The Long Shadow of Jacobson v. Massachusetts: Epidemics, Fundamental Rights, and the Courts

32 Pages Posted: 29 Jun 2020 Last revised: 29 Jan 2021

See all articles by Daniel A. Farber

Daniel A. Farber

University of California, Berkeley - School of Law

Date Written: June 25, 2020

Abstract

When emergency health measures have impinged on constitutional rights, judges have often turned to a 1905 Supreme Court case decision, Jacobson v. Massachusetts, which upheld a state law requiring smallpox vaccination.

Courts are all over the map on how to apply Jacobson.. Some have viewed Jacobson as providing a special constitutional standard during epidemics. As this paper shows, history doesn’t support that view. Other judges have used “business as usual” constitutional analysis that ignore the crisis conditions under which the government must contend with today.

During a pandemic, the government confronts a fast-changing situation presenting risks of catastrophic loss of life, under conditions of uncertainty. Similar conditions prevail in national security cases. There, courts apply the normal constitutional tests but give extra deference to the government. Many though not all of the reasons are similar to the coronavirus situation. The lesson would be to utilize the usual tests, but with allowances for the government’s need to take precautionary actions despite high uncertainty.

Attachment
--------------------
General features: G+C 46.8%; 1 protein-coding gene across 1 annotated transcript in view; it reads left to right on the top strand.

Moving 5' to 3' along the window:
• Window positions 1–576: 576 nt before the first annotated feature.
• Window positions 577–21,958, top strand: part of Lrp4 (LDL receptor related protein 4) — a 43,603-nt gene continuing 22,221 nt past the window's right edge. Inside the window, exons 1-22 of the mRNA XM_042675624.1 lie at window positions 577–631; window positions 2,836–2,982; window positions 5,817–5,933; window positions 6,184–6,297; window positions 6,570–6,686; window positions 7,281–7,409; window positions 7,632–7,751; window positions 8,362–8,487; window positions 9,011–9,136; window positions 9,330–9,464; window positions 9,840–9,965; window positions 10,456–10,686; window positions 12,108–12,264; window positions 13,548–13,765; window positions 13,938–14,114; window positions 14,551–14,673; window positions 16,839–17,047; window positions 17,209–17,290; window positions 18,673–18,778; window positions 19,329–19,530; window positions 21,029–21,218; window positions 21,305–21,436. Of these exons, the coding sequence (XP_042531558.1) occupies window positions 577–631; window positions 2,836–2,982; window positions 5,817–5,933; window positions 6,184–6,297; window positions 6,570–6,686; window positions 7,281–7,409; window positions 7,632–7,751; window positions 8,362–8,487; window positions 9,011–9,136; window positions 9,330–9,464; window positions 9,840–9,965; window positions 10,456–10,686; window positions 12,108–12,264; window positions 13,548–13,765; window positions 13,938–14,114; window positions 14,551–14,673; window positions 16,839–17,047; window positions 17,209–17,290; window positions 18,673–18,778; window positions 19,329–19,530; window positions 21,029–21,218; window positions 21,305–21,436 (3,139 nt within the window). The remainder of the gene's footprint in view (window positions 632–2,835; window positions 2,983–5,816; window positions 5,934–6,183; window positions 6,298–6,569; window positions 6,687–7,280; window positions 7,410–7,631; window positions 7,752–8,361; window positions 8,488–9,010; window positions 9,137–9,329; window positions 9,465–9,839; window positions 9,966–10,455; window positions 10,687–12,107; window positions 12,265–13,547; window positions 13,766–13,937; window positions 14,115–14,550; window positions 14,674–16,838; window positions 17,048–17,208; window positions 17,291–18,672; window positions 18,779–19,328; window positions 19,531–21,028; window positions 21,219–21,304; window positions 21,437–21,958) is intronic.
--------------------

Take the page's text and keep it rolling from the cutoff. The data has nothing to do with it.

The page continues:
Keywords: public health, coronavirus, emergency actions, executive power, constitutional law

Suggested Citation

Farber, Daniel A., The Long Shadow of Jacobson v. Massachusetts: Epidemics, Fundamental Rights, and the Courts (June 25, 2020). San Diego Law Review, Vol. 57, No. 833, 2020, Available at SSRN: https://ssrn.com/abstract=3635740 or http://dx.doi.org/10.2139/ssrn.3635740

Daniel A. Farber (Contact Author)

University of California, Berkeley - School of Law ( email )

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